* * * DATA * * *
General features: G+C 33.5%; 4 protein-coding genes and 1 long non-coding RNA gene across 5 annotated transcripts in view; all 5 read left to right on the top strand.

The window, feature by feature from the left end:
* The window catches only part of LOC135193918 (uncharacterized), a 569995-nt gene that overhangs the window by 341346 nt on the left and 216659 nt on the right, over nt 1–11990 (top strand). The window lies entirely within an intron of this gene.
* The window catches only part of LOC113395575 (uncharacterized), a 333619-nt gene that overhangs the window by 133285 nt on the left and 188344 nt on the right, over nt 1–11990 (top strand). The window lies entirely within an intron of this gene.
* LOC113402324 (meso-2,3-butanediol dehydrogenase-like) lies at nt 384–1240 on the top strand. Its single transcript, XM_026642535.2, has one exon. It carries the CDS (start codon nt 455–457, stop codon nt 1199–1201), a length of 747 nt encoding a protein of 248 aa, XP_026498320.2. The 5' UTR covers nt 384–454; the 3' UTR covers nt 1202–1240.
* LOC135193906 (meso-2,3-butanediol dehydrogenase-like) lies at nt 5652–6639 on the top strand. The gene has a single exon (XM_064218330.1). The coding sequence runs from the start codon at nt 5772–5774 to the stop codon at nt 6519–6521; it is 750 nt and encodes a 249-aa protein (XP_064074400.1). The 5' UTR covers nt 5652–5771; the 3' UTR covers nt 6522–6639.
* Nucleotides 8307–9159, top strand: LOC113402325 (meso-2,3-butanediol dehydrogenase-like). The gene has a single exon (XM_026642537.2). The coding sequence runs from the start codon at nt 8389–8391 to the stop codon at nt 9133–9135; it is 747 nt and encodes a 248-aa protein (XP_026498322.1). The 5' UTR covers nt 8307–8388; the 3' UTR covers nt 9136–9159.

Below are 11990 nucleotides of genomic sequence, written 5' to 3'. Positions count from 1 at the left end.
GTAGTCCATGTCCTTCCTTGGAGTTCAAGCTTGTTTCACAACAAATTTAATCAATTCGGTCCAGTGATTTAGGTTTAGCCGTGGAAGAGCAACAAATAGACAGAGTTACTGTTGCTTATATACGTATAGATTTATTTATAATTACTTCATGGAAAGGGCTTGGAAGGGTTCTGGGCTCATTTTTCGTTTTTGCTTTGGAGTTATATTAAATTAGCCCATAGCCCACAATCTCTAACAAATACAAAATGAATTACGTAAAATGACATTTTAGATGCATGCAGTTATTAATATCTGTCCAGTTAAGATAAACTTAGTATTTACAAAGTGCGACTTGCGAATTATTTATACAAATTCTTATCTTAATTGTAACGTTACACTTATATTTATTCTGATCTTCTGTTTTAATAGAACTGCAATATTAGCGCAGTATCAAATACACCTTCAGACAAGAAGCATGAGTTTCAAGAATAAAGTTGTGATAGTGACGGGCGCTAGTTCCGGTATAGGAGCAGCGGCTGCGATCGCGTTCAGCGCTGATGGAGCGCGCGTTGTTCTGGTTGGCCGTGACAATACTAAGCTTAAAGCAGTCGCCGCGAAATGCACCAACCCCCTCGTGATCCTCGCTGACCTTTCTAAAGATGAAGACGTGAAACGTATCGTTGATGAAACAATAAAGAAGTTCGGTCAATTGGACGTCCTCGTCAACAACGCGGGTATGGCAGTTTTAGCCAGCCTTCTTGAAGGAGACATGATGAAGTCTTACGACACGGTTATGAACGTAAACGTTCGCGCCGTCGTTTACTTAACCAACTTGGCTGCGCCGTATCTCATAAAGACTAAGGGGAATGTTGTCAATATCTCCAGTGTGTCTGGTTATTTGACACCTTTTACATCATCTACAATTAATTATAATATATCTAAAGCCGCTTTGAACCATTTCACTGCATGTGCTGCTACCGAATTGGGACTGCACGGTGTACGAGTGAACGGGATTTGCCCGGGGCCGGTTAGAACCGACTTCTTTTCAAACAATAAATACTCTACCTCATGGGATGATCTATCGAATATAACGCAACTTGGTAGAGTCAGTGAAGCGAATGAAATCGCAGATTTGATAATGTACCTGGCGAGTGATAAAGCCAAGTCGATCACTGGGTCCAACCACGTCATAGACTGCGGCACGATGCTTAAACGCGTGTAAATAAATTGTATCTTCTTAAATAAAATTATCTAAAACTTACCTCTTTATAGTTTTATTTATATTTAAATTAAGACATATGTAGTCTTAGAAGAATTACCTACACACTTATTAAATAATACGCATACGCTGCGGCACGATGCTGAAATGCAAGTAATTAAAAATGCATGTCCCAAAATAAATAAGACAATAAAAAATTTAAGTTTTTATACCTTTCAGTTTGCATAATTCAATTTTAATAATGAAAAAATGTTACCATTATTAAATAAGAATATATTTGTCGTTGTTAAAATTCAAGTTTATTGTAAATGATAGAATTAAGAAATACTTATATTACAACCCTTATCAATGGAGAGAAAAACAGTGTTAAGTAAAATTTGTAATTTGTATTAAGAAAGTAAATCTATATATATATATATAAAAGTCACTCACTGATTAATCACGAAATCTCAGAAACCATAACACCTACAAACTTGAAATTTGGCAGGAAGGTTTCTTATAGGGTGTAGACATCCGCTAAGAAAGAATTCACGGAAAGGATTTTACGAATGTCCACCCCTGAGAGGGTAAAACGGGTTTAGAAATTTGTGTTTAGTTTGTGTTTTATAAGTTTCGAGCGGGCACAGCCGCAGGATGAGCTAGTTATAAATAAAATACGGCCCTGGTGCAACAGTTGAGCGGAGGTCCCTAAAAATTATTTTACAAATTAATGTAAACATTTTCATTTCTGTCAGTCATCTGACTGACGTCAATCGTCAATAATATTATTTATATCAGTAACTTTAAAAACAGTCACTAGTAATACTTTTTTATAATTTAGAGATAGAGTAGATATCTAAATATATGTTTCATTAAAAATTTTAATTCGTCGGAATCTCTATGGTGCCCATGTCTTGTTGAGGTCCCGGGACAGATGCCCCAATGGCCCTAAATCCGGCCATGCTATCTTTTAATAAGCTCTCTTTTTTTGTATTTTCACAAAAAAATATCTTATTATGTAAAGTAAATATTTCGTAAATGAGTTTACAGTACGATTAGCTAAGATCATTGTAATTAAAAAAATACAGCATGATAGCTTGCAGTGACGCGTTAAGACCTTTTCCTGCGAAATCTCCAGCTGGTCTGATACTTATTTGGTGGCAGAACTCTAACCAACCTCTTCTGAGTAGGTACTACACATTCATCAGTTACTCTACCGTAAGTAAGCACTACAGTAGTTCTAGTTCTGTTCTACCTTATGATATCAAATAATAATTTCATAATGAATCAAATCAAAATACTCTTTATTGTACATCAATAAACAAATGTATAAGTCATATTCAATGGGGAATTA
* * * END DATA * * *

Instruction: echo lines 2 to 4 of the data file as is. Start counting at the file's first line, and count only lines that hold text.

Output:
The window, feature by feature from the left end:
* The window catches only part of LOC135193918 (uncharacterized), a 569995-nt gene that overhangs the window by 341346 nt on the left and 216659 nt on the right, over nt 1–11990 (top strand). The window lies entirely within an intron of this gene.
* The window catches only part of LOC113395575 (uncharacterized), a 333619-nt gene that overhangs the window by 133285 nt on the left and 188344 nt on the right, over nt 1–11990 (top strand). The window lies entirely within an intron of this gene.